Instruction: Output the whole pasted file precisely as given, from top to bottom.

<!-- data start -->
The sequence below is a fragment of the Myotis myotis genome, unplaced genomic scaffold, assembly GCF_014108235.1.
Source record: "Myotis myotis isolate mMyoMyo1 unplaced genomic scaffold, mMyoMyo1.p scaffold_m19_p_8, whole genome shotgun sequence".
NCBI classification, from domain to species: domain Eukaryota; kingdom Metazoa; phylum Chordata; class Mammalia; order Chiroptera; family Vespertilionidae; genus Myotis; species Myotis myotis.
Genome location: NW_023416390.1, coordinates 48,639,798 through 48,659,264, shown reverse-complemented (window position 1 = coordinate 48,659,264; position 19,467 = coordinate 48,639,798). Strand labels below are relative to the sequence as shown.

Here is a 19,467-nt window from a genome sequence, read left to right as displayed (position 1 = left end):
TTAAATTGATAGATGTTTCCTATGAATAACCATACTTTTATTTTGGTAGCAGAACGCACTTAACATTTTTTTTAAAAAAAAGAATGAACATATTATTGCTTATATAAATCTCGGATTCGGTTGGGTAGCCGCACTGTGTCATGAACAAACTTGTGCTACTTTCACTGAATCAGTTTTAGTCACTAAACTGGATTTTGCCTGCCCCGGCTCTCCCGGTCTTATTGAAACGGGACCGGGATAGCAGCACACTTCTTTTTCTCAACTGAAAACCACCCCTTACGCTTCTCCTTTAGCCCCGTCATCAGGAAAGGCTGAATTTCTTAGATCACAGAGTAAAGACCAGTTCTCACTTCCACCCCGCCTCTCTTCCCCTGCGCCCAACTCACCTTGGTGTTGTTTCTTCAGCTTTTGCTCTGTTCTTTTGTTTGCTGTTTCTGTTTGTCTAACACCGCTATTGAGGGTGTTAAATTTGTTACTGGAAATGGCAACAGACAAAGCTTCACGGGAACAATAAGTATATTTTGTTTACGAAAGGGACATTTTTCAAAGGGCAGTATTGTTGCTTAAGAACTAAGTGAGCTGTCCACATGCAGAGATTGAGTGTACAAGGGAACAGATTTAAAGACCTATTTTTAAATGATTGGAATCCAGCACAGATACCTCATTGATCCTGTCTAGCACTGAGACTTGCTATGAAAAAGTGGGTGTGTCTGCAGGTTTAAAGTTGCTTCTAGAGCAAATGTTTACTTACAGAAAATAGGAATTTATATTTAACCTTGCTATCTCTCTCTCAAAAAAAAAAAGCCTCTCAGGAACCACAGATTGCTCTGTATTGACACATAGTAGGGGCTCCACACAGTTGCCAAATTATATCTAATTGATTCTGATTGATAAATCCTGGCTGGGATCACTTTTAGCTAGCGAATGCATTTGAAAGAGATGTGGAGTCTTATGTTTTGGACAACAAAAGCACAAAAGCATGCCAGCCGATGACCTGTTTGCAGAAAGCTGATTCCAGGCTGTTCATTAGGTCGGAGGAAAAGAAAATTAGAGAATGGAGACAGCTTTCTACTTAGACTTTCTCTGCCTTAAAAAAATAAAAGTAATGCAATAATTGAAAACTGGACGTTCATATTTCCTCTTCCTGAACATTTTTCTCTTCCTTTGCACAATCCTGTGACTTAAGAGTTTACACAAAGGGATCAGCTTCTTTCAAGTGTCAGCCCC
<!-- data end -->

The sequence below is a fragment of the Myotis myotis genome, unplaced genomic scaffold, assembly GCF_014108235.1.
Source record: "Myotis myotis isolate mMyoMyo1 unplaced genomic scaffold, mMyoMyo1.p scaffold_m19_p_8, whole genome shotgun sequence".
NCBI classification, from domain to species: domain Eukaryota; kingdom Metazoa; phylum Chordata; class Mammalia; order Chiroptera; family Vespertilionidae; genus Myotis; species Myotis myotis.
Genome location: NW_023416390.1, coordinates 48,639,798 through 48,659,264, shown reverse-complemented (window position 1 = coordinate 48,659,264; position 19,467 = coordinate 48,639,798). Strand labels below are relative to the sequence as shown.

Here is a 19,467-nt window from a genome sequence, read left to right as displayed (position 1 = left end):
TTAAATTGATAGATGTTTCCTATGAATAACCATACTTTTATTTTGGTAGCAGAACGCACTTAACATTTTTTTTAAAAAAAAGAATGAACATATTATTGCTTATATAAATCTCGGATTCGGTTGGGTAGCCGCACTGTGTCATGAACAAACTTGTGCTACTTTCACTGAATCAGTTTTAGTCACTAAACTGGATTTTGCCTGCCCCGGCTCTCCCGGTCTTATTGAAACGGGACCGGGATAGCAGCACACTTCTTTTTCTCAACTGAAAACCACCCCTTACGCTTCTCCTTTAGCCCCGTCATCAGGAAAGGCTGAATTTCTTAGATCACAGAGTAAAGACCAGTTCTCACTTCCACCCCGCCTCTCTTCCCCTGCGCCCAACTCACCTTGGTGTTGTTTCTTCAGCTTTTGCTCTGTTCTTTTGTTTGCTGTTTCTGTTTGTCTAACACCGCTATTGAGGGTGTTAAATTTGTTACTGGAAATGGCAACAGACAAAGCTTCACGGGAACAATAAGTATATTTTGTTTACGAAAGGGACATTTTTCAAAGGGCAGTATTGTTGCTTAAGAACTAAGTGAGCTGTCCACATGCAGAGATTGAGTGTACAAGGGAACAGATTTAAAGACCTATTTTTAAATGATTGGAATCCAGCACAGATACCTCATTGATCCTGTCTAGCACTGAGACTTGCTATGAAAAAGTGGGTGTGTCTGCAGGTTTAAAGTTGCTTCTAGAGCAAATGTTTACTTACAGAAAATAGGAATTTATATTTAACCTTGCTATCTCTCTCTCAAAAAAAAAAAGCCTCTCAGGAACCACAGATTGCTCTGTATTGACACATAGTAGGGGCTCCACACAGTTGCCAAATTATATCTAATTGATTCTGATTGATAAATCCTGGCTGGGATCACTTTTAGCTAGCGAATGCATTTGAAAGAGATGTGGAGTCTTATGTTTTGGACAACAAAAGCACAAAAGCATGCCAGCCGATGACCTGTTTGCAGAAAGCTGATTCCAGGCTGTTCATTAGGTCGGAGGAAAAGAAAATTAGAGAATGGAGACAGCTTTCTACTTAGACTTTCTCTGCCTTAAAAAAATAAAAGTAATGCAATAATTGAAAACTGGACGTTCATATTTCCTCTTCCTGAACATTTTTCTCTTCCTTTGCACAATCCTGTGACTTAAGAGTTTACACAAAGGGATCAGCTTCTTTCAAGTGTCAGCCCC